How Economics Changed in England and America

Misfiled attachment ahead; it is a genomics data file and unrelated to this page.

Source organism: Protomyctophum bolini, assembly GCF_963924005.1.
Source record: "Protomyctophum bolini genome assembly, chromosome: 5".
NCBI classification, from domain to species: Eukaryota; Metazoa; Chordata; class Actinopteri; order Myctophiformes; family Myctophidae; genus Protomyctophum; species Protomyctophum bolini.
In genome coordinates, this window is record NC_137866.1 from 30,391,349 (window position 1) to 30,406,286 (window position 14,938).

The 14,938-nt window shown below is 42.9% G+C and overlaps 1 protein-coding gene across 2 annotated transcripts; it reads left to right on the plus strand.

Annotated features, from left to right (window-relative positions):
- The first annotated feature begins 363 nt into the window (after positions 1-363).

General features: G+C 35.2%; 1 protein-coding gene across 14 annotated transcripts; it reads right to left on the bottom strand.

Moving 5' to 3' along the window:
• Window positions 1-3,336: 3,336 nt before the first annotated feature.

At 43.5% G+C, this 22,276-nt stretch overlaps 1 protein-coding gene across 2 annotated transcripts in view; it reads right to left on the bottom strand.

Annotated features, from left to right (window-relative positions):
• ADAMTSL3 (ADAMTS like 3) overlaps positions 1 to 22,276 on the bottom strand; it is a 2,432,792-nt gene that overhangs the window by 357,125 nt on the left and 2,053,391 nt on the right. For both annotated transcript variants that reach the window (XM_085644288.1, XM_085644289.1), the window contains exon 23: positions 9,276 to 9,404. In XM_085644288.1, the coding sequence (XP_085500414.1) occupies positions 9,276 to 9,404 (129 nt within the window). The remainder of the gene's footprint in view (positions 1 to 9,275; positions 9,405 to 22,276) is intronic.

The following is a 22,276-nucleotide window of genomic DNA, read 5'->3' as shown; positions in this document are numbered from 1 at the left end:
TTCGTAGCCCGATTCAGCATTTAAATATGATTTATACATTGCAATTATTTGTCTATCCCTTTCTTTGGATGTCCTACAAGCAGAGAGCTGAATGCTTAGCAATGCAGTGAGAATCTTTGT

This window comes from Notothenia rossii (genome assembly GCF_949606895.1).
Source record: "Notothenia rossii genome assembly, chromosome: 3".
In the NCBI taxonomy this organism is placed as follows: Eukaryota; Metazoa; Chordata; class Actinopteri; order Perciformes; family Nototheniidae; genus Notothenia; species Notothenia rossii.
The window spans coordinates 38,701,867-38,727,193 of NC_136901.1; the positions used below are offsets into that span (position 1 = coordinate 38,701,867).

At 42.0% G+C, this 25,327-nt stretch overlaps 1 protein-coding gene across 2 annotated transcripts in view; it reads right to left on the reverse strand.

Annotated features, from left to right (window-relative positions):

The world depression and the political upheavals it brought had set in motion a widespread migration of economists moving from Eastern and continental Europe to England and the United States. In spite of some efforts on the part of Joan Robinson and Sraffa to gain a position for Kalecki, he was not invited to remain permanently at Cambridge. In part because of the continental influence of these immigrants, postwar American economics absorbed the European equilibrium theory and econometrics in addition to Keynesian economics, all in varying degrees of lumpiness. Methodological differences lay dormant during World War II, but after the war the American influence with a preference for mathematical methodology in economics ascended to new heights, in step with the United States' political influence. Both in England and North America, the number of economists increased dramatically. This was due in part to the high prestige gained by economists in government service during the war.